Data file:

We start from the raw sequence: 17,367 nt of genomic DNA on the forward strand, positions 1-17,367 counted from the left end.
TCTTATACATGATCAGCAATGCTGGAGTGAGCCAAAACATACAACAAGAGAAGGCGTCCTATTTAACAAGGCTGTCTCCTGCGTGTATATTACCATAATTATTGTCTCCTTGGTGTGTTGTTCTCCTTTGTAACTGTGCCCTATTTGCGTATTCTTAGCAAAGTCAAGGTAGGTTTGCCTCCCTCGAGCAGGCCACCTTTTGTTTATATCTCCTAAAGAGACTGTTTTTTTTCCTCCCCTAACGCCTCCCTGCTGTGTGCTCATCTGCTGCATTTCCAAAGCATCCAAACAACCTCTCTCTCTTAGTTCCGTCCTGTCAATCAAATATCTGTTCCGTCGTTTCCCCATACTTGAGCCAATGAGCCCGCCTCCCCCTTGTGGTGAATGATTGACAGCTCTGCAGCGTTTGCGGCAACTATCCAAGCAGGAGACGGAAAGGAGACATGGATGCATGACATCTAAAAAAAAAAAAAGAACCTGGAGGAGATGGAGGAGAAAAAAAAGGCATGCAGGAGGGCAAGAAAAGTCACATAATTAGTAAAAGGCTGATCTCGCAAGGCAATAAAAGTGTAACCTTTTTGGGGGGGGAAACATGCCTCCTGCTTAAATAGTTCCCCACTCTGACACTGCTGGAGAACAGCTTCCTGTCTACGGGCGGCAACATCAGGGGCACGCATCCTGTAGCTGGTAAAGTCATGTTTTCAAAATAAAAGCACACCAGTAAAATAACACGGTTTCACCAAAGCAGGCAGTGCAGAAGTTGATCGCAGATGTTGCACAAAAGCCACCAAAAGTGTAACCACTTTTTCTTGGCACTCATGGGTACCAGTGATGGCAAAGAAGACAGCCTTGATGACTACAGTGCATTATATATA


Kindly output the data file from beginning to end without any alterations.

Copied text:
We start from the raw sequence: 17,367 nt of genomic DNA on the forward strand, positions 1-17,367 counted from the left end.
TCTTATACATGATCAGCAATGCTGGAGTGAGCCAAAACATACAACAAGAGAAGGCGTCCTATTTAACAAGGCTGTCTCCTGCGTGTATATTACCATAATTATTGTCTCCTTGGTGTGTTGTTCTCCTTTGTAACTGTGCCCTATTTGCGTATTCTTAGCAAAGTCAAGGTAGGTTTGCCTCCCTCGAGCAGGCCACCTTTTGTTTATATCTCCTAAAGAGACTGTTTTTTTTCCTCCCCTAACGCCTCCCTGCTGTGTGCTCATCTGCTGCATTTCCAAAGCATCCAAACAACCTCTCTCTCTTAGTTCCGTCCTGTCAATCAAATATCTGTTCCGTCGTTTCCCCATACTTGAGCCAATGAGCCCGCCTCCCCCTTGTGGTGAATGATTGACAGCTCTGCAGCGTTTGCGGCAACTATCCAAGCAGGAGACGGAAAGGAGACATGGATGCATGACATCTAAAAAAAAAAAAAGAACCTGGAGGAGATGGAGGAGAAAAAAAAGGCATGCAGGAGGGCAAGAAAAGTCACATAATTAGTAAAAGGCTGATCTCGCAAGGCAATAAAAGTGTAACCTTTTTGGGGGGGGAAACATGCCTCCTGCTTAAATAGTTCCCCACTCTGACACTGCTGGAGAACAGCTTCCTGTCTACGGGCGGCAACATCAGGGGCACGCATCCTGTAGCTGGTAAAGTCATGTTTTCAAAATAAAAGCACACCAGTAAAATAACACGGTTTCACCAAAGCAGGCAGTGCAGAAGTTGATCGCAGATGTTGCACAAAAGCCACCAAAAGTGTAACCACTTTTTCTTGGCACTCATGGGTACCAGTGATGGCAAAGAAGACAGCCTTGATGACTACAGTGCATTATATATA